Are the Bubbles Bad for You?
Carbonated water is all the rage these days. According to the Wall Street Journal, about 20% of Americans dislike the lackless flavor of plain old H2O, which drives the crowd in search of a flavored substitute to quench their thirst. The grocery aisle is littered with various brands of this flavored, carbonated “water.”
The bright colors and exotic flavor combinations are enough to make your head spin, so we’ve broken it down for you. Here is what you need to know about that calorie-free, flavored, carbonated drink that’s easier to gulp down than still water.
- Carbonated water is made by dissolving carbon dioxide in water, which creates carbonic acid. This is what makes your drink have bubbles. Tonic water, club soda and mineral water are also carbonated, but these have added sodium, vitamins and sweeteners. It’s important to read the label on any carbonated water you are drinking. Note the presence of anything artificial.
- There are some current concerns over whether or not drinking carbonated water leaches calcium from the bones or strips the enamel off your teeth. This connection is true for carbonated cola drinks, but no current scientific research suggests the same for carbonated water.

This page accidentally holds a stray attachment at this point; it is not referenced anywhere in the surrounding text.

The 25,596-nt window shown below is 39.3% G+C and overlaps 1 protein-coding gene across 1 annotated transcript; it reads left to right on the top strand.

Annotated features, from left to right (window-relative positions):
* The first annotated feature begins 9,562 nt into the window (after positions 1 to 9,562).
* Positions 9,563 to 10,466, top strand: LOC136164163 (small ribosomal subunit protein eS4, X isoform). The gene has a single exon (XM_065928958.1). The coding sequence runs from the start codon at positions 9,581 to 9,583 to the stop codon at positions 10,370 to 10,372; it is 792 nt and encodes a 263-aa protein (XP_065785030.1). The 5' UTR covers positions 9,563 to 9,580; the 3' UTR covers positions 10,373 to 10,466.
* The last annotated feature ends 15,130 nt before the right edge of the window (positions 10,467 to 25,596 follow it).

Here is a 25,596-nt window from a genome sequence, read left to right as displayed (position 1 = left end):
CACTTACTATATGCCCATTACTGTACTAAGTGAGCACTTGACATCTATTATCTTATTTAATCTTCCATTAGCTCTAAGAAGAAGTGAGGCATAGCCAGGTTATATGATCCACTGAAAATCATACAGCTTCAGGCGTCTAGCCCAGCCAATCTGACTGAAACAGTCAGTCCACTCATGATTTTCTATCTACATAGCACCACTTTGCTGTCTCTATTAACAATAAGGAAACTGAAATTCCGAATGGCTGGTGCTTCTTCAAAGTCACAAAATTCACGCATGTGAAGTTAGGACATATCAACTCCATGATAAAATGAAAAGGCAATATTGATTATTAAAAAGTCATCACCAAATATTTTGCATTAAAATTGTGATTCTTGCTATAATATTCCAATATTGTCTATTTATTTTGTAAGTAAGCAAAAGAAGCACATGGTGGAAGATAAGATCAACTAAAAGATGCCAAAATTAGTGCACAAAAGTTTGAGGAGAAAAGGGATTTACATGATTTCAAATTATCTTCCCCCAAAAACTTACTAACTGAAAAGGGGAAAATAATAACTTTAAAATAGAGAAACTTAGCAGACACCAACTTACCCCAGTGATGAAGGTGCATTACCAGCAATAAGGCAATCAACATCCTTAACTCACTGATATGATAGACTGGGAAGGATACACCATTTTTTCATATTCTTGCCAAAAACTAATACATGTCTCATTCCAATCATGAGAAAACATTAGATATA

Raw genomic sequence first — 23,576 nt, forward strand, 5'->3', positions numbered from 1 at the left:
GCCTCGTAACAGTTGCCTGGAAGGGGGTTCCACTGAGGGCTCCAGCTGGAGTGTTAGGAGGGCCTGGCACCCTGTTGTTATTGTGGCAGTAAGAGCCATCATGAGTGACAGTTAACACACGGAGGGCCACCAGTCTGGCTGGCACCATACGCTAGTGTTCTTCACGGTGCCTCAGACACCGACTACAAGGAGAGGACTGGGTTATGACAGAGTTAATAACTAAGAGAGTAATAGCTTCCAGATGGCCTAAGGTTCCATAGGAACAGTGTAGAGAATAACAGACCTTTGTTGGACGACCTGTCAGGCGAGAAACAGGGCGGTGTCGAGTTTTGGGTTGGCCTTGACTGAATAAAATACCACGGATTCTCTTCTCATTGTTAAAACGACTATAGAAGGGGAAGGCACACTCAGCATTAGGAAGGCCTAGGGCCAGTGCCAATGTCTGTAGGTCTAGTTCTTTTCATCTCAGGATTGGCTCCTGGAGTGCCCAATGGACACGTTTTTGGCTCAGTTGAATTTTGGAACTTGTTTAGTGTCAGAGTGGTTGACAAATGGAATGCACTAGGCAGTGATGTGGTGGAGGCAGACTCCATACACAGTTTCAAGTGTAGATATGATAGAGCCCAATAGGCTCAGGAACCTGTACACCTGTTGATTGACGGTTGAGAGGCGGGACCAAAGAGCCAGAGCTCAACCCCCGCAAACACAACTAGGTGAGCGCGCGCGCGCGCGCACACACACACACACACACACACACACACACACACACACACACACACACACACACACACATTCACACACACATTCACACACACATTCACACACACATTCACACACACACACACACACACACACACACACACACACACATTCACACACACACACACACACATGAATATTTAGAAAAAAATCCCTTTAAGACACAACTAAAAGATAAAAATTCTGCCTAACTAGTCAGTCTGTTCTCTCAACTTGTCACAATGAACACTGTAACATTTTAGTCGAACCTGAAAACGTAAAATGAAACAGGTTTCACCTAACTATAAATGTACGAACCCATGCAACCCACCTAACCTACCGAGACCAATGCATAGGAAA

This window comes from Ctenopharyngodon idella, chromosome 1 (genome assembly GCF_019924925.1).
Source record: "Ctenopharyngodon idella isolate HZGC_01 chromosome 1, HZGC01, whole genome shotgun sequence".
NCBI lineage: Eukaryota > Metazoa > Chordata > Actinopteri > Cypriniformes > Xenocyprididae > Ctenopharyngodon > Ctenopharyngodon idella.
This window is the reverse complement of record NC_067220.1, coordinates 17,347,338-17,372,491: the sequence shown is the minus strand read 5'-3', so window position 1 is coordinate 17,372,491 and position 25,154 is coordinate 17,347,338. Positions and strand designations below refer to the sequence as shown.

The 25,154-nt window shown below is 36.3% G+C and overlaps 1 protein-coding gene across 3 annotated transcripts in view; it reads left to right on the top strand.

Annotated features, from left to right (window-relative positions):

- Bloating and gas is a possibility. Just like most other carbonated drinks, if you drink enough or drink it too fast, you might experience some bloating and gas.
- This shouldn’t be your post-workout drink of choice. While there doesn’t seem to be any major difference between still water and carbonated water, this shouldn’t be the first thing you reach for when looking to re-hydrate yourself after a rough workout. The bubbles don’t interfere with your ability to absorb the water into your system; however, people don’t drink carbonated drinks as quickly as regular water or sports drinks. After a workout, you should consume approximately 1.5 times the amount of the water you lost during your workout.
For those who still aren’t sure about carbonated water, but lack the taste for still, you have options. Add some fresh fruit to enhance the flavor of your water. Lemon, lime, cucumber, mint, orange slices, or even watermelon are great additions to some of your eight ounce glasses.
If you would like to know more information about how to get your daily dose of water, speak with your doctor or one of our registered dietitians.